Derby

David Cox car slid into river on icy bend, inquest hears

David Cox
Image caption David Cox worked for the BBC's Future Media division in Salford

A father died but his wife and two children escaped when the family's two cars slid into a river, an inquest has heard.

David Cox's wife tried in vain to release her husband from his car by smashing the windows, while the couple's son and daughter ran for help.

Both cars skidded on the bend of an icy bridlepath next to the River Wye in Derbyshire on 24 January.

Mr Cox, 42, worked for the BBC's Future Media division in Salford.

Collision investigator PC Ian Phillips said the bridlepath was very slippery due to compacted snow and ice.

"The surface could not have been worse and the grip was very limited indeed," he said.

"As a result conditions would have been very difficult, particularly at the bend where this occurred."

The officer, who has undergone advanced driving courses, drove along the icy track on the day as part of his investigation.

He told the inquest: "I was actually quite frightened driving around that corner. It was actually quite a tense experience."

Mr Cox's Toyota Aygo slid and overturned at about 08:30 GMT, while he was driving his 11-year-old daughter Tess to school.

It happened north of the A6 near Buxton, about half a mile from the family's home.

'Proud' of children

His daughter managed to free herself from the car and swam to the bank.

Mrs Cox told police she saw her husband's car upside down in the river as she approached.

She told officers she slowed down to less than a walking pace on the icy track and that everything seemed to be going fine until her car slipped away without warning.

"Gravity kicked in and the car just seemed to topple over", Mrs Cox told police.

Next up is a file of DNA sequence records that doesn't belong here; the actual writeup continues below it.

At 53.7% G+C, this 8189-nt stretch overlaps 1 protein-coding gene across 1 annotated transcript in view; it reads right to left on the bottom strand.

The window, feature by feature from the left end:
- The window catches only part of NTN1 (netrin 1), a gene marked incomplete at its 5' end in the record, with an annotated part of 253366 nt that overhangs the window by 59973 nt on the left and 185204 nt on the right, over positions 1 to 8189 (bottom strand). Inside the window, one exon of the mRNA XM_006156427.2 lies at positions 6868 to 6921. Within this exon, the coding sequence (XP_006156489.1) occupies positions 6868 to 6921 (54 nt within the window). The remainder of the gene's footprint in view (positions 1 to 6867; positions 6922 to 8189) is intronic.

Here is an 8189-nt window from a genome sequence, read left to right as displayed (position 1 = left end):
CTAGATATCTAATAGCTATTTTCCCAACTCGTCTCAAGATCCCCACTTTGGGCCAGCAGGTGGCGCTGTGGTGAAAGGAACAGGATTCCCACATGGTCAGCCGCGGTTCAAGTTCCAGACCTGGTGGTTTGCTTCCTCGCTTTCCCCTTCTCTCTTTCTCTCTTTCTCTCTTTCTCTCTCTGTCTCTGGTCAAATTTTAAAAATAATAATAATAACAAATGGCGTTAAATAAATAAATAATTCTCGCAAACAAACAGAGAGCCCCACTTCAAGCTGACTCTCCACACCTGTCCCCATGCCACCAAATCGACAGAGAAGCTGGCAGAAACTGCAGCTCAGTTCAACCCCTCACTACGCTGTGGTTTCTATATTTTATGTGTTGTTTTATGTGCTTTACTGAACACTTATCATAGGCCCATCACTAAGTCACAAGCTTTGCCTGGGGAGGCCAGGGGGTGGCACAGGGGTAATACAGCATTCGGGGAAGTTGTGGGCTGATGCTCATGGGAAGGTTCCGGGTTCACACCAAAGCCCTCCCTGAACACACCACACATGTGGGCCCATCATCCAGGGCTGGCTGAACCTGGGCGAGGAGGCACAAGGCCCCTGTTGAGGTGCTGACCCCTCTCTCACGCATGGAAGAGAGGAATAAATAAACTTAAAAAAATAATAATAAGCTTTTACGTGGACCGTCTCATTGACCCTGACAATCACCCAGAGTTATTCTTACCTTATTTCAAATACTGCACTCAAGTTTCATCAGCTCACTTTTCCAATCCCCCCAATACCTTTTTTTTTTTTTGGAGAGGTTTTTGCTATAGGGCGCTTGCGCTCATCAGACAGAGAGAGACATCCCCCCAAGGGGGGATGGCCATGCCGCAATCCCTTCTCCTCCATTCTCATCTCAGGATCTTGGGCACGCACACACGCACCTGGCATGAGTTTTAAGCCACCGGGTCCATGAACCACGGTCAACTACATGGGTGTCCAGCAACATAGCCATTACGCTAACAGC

The car slipped down the bank and ended up next to Mr Cox's car, also on its roof.

Image caption David Cox's wife and children escaped but he was in the water for 45 minutes

The 39-year-old mother and her son Ioan, nine, both escaped from the vehicle.

In a previous statement, Mrs Cox said she was "very proud" of her children for running to cottages to raise the alarm with neighbours, who tried to save Mr Cox.

He was eventually freed by emergency services at about 09:15 GMT, after being trapped for about 45 minutes, and later pronounced dead at hospital.

He had head injuries and a post-mortem examination found that he died from immersion after being trapped in the icy waters.

The coroner recorded a verdict of accidental death at the inquest in Chesterfield.

The coroner also commended a report being put together by the Peak District National Park Authority, which is responsible for the track and issued a Report on Action to Prevent Future Deaths (PFD).

The authority is considering placing barriers at the bend, among other measures to avoid further accidents.

David's brother John said: "The trail is clearly a pathway to a beautiful area, but certainly that particular part needs work or something happening, in my opinion.

"If nothing else, we would like to hope that David's death is not in vain."

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